In certain circumstances, a liquidator may be entitled to disclaim onerous covenants, unprofitable contracts or any other property that is unsaleable or not readily saleable.19 The liquidator must apply to the High Court within 12 months of the commencement of the winding up, seeking the court’s leave to disclaim. Any person suffering loss or damage as a result of a disclaimer will be deemed a creditor of the company in the amount of such loss or damage and may prove for that amount as a debt in the winding up.

Examinership

The examinership procedure is the most common form of formal corporate reorganisation under Irish law. Examinership is a remedial process whereby an insolvent company is placed under the protection of the High Court to enable a court-appointed examiner to investigate the company’s affairs and report to the court on the prospects of the company’s survival.20 If the company is deemed capable of being rescued, the court may sanction proposals for a scheme of arrangement formulated by the examiner. A scheme usually involves the part-payment of the company’s creditors. The overall aim is the survival of the business of the company.

A petition for the appointment of an examiner may be presented to the High Court by:21

  • a the company;
  • b the directors of the company;
  • c a creditor (including a contingent or prospective creditor) of the company; or
  • d shareholders holding at least one-tenth of the shares carrying the power to vote at general meetings at the time of presentation of the petition.

The effect of presenting a petition for the appointment of an examiner is that for 70 days from the date of presentation of the petition (which may be extended by a further 30 days) the company shall be deemed to be under the protection of the High Court. This means that creditors are prevented from taking the type of action that they would normally be entitled to take (e.g., enforcing security or issuing proceedings against the company).

The court shall not confirm the examiner’s proposals:

  • a unless they have been approved by at least one class of creditors whose interests would be impaired by the implementation of the proposals;
  • b if the sole or primary purpose of the proposals is the avoidance of tax; and
  • c unless the court is satisfied that the proposals are fair and equitable and not unfairly prejudicial to any interested party.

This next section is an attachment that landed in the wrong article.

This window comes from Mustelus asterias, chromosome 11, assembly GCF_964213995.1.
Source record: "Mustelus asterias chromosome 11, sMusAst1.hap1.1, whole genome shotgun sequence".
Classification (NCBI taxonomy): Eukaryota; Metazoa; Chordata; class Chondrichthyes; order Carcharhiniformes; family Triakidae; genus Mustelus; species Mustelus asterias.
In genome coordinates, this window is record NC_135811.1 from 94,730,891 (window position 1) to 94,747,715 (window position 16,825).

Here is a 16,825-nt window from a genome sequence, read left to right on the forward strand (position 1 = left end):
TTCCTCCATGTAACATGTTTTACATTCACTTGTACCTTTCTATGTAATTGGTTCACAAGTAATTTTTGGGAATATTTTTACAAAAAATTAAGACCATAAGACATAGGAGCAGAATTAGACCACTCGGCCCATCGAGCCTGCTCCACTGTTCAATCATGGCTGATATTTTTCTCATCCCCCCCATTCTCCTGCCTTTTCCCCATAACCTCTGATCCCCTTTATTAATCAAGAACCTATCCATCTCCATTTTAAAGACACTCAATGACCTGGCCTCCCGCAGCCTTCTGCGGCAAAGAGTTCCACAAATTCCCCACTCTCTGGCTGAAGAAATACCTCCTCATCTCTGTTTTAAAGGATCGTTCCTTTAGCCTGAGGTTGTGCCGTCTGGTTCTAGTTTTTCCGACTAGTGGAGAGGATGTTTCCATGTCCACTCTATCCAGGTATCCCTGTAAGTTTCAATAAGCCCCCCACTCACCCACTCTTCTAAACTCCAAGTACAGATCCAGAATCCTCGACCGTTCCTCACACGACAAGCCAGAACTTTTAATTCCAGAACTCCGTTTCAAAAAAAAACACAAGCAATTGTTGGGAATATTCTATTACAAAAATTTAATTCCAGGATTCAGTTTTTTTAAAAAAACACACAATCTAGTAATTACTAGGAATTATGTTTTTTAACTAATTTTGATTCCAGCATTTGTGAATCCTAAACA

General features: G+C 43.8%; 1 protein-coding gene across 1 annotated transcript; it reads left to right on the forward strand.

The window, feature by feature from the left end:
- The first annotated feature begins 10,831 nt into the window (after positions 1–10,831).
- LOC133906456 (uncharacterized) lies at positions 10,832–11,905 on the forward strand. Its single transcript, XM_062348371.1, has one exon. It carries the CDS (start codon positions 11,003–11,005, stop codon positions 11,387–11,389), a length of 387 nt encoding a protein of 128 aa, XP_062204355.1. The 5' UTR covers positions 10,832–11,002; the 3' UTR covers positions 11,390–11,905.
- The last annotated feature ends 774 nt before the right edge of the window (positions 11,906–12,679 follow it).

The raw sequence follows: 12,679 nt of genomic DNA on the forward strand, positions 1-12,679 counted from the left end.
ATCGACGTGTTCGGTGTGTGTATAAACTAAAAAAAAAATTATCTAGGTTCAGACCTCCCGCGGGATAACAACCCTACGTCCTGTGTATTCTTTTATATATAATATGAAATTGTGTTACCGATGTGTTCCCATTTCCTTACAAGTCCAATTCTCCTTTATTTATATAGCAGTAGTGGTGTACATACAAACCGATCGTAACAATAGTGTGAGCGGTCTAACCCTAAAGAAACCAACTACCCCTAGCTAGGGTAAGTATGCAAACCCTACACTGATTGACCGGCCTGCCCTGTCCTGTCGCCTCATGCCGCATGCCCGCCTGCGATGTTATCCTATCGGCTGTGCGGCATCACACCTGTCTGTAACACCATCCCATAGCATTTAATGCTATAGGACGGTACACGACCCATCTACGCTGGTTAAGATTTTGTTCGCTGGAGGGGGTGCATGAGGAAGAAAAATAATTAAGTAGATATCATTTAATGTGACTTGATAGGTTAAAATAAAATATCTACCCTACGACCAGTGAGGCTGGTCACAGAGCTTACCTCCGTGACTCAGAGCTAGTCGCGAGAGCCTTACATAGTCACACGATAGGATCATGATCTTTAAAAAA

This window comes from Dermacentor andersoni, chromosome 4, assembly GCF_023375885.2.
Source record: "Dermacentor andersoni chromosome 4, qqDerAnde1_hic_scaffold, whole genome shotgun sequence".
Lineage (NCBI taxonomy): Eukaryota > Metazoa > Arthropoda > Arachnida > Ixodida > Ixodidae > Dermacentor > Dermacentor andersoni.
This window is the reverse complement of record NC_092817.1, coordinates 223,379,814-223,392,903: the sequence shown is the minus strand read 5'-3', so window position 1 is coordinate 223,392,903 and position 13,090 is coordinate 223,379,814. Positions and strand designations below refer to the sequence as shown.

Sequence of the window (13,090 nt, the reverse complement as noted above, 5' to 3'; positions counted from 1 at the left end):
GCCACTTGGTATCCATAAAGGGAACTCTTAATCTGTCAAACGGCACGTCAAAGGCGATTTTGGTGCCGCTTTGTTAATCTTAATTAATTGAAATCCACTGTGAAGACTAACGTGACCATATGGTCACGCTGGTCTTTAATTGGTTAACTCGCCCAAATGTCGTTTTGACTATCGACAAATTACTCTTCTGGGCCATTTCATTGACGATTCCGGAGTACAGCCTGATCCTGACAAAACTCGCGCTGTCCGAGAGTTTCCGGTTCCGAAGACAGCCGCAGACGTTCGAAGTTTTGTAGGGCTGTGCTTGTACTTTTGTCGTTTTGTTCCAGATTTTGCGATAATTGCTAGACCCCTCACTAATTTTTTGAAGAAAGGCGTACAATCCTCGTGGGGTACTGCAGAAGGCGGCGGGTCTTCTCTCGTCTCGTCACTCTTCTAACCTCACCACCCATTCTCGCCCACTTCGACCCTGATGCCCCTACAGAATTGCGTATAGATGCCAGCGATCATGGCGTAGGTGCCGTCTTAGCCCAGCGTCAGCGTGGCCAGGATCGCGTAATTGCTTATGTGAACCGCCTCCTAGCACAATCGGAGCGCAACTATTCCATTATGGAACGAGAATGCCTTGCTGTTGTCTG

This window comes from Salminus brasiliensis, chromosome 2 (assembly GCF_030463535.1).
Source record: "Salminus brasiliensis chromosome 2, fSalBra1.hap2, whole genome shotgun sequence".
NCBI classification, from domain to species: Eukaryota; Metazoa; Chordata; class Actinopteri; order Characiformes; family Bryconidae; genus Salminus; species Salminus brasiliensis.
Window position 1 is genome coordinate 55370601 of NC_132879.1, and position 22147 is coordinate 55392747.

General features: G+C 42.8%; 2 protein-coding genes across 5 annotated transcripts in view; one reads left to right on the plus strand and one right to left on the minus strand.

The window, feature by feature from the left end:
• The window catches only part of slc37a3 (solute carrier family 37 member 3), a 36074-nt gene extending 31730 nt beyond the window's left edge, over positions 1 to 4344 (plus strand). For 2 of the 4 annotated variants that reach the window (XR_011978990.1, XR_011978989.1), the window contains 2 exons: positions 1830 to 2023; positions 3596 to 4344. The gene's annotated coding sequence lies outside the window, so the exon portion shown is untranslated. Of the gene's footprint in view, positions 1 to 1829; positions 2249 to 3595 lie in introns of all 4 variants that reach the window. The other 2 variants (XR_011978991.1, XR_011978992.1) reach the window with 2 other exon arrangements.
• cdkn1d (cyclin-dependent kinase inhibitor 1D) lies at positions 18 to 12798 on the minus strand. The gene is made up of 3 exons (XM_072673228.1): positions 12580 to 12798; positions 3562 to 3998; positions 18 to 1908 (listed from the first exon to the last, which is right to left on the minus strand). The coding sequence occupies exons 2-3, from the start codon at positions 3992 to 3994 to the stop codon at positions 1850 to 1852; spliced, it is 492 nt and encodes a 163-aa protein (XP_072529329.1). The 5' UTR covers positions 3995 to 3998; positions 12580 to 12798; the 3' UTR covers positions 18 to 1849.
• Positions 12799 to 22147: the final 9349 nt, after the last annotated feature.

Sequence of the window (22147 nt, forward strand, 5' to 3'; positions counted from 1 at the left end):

An examiner does not have an executive role in the company to which he or she is appointed and does not enjoy the same powers as a liquidator (unless he or she applies to court for one or more of such powers). The powers of the directors survive both the presentation of a petition and the appointment of an examiner. As such, the directors remain responsible for the day-to-day management of the company.

If the examiner’s proposals are confirmed by the High Court, they become binding on all members and creditors with effect from such date as the Court may fix.22

Statutory scheme of arrangement

A scheme of arrangement is a statutory procedure provided for under Irish law23 whereby a company puts forward compromise proposals to its members and creditors. The members and creditors then meet and vote on the scheme. At each class meeting, the scheme must be approved by a majority in number representing 75 per cent in value of the creditors voting whether in person or by proxy at the meeting. Provided the statutory voting majorities are obtained, the company can seek the sanction of the High Court to make the scheme binding on all parties.

The High Court will only confirm a scheme if it is satisfied that:

  • a sufficient steps have been taken to identify and notify all interested parties;
  • b the statutory provisions and procedures and all directions of the court have been complied with;
  • c the classes of members and creditors were properly constituted;
  • d the prescribed majorities at each meeting acted bona fide and no issue of coercion arises; and
  • e the compromise or arrangement is ‘fair and equitable’ such that an intelligent and honest person, a member of the class concerned, acting in respect of his or her interest, might reasonably approve.

The scheme becomes effective once the High Court order sanctioning the scheme is filed in the Irish Companies Registration Office. The scheme of arrangement process is seldom used in Ireland. Perhaps the principal reason for companies favouring the examinership process is the immediate and extensive protection that is afforded once an examinership petition is presented. In addition, examinership has a lower voting threshold for creditor class approval (i.e., a simple majority in number and value). It should also be noted that in an examinership, it is sufficient (in order for proposals for a scheme of arrangement to put before the court for approval) that the proposals have been approved by one class of creditors.